Friday, June 10, 2011

Thursday, June 9, 2011

Film,Imitation of Life 1959 Lana Turner Full Film

Imitation of Life is a 1959 American film directed by Douglas Sirk, produced by Ross Hunter and released by Universal Pictures, starring Lana Turner and John Gavin and features Sandra Dee, Dan O'Herlihy, Susan Kohner, Robert Alda and Juanita Moore as Annie Johnson. Gospel music star Mahalia Jackson appears as a church choir soloist. The film is an adaptation of Fannie Hurst's novel of the same name. It is the second film adaptation of the novel. The first film was released in 1934.

Plot

In 1947, Lora Meredith (Lana Turner), a struggling white widow with plans to become a famous Broadway actress, loses track of her young daughter Suzie at the beach (portrayed as a child by Terry Burnham), and requests the help of a stranger named Steve Archer (John Gavin) to help her find the girl. Suzie is found and looked after by Annie Johnson (Juanita Moore), a black widow with a daughter, Sarah Jane (portrayed as a child by Karin Dicker), who is about Suzie's age and, unlike her mother, is very light-skinned to the point of appearing to be white. In return for her kindness, Lora takes Annie in temporarily. Despite the fact that Lora cannot afford a nanny, Annie persuades Lora to let her stay and take care of Suzie, so that Lora can pursue an acting career.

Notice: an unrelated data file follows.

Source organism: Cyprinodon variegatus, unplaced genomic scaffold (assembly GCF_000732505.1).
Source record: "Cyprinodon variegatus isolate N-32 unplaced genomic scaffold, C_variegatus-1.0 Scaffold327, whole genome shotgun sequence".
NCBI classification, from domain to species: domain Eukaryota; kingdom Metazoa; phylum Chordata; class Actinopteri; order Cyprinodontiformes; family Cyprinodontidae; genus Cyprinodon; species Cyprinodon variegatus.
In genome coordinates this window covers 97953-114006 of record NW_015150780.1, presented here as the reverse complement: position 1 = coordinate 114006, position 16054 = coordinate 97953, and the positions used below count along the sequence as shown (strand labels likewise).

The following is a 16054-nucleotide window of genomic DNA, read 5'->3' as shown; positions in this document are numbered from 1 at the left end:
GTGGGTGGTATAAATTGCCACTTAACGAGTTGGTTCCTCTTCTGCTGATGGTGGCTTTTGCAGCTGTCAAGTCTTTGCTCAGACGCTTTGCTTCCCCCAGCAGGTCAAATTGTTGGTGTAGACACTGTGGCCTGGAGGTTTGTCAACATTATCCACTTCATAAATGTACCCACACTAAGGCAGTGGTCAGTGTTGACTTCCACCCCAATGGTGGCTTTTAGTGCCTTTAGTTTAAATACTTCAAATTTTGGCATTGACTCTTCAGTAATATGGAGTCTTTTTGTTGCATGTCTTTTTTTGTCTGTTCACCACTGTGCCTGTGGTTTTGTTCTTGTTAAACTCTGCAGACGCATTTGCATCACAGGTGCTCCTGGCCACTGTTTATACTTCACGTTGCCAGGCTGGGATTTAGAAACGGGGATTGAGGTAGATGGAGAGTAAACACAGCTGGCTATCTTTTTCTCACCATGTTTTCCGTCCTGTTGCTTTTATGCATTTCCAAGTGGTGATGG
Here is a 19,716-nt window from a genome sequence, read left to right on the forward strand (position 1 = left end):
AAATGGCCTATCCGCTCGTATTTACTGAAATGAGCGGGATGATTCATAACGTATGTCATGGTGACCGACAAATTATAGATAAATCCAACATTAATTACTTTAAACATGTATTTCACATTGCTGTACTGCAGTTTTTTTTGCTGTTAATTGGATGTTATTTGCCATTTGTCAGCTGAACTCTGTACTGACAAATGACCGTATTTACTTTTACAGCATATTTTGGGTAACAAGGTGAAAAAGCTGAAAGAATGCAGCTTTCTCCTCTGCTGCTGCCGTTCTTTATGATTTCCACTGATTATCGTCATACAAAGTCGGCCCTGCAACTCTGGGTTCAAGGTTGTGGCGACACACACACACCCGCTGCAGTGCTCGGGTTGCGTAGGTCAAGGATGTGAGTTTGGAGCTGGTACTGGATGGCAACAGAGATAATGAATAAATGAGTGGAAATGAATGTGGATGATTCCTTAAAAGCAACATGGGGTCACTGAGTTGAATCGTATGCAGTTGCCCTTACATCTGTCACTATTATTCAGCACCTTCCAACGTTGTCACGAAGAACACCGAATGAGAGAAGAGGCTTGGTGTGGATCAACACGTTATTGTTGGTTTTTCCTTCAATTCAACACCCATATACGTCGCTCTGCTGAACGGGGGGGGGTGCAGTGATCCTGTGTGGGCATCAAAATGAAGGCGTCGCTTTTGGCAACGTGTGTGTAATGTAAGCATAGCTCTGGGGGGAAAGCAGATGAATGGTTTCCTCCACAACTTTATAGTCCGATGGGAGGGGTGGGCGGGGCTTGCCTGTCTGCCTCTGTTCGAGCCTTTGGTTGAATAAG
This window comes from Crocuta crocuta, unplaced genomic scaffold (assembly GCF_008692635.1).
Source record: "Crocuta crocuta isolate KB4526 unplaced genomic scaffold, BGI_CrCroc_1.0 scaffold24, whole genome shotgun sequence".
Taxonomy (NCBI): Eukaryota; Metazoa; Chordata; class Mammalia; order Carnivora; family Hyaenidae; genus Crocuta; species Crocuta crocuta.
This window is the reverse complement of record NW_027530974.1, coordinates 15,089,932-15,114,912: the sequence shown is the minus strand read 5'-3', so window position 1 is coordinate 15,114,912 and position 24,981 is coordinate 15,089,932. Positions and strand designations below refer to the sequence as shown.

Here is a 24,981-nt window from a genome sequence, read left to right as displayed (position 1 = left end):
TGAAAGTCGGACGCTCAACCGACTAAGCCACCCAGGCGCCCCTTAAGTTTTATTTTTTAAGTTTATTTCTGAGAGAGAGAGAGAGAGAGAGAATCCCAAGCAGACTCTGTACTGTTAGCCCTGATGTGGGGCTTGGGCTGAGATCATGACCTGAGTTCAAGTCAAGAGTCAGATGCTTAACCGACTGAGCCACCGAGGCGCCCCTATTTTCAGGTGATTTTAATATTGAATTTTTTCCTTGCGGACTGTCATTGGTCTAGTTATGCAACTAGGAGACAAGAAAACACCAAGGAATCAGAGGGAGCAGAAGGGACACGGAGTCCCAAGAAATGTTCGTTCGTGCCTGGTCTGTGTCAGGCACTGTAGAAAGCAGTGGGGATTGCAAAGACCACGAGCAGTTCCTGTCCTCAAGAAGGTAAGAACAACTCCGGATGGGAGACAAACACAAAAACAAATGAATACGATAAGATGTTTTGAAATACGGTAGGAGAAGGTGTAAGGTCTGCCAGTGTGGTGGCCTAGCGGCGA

With struggles along the way, Meredith becomes a successful star of stage comedies, with Alan Loomis (Robert Alda) as her agent and David Edwards (Dan O'Herlihy) as her chief playwright. Although Lora had begun a romantic relationship with Steve Archer, the stranger she met at the beach, their courtship falls apart because of Lora's ambition to be a star. Lora's tight focus on her career also prevents her from spending time with her daughter, who sees more of Annie than she does her own mother. Annie and Sarah Jane have their own struggles, as the light-skinned Sarah Jane is in a constant state of turmoil over her identity and steadfastly wants to pass for white. Sarah Jane's anger at being black translates into animosity towards her long-suffering mother.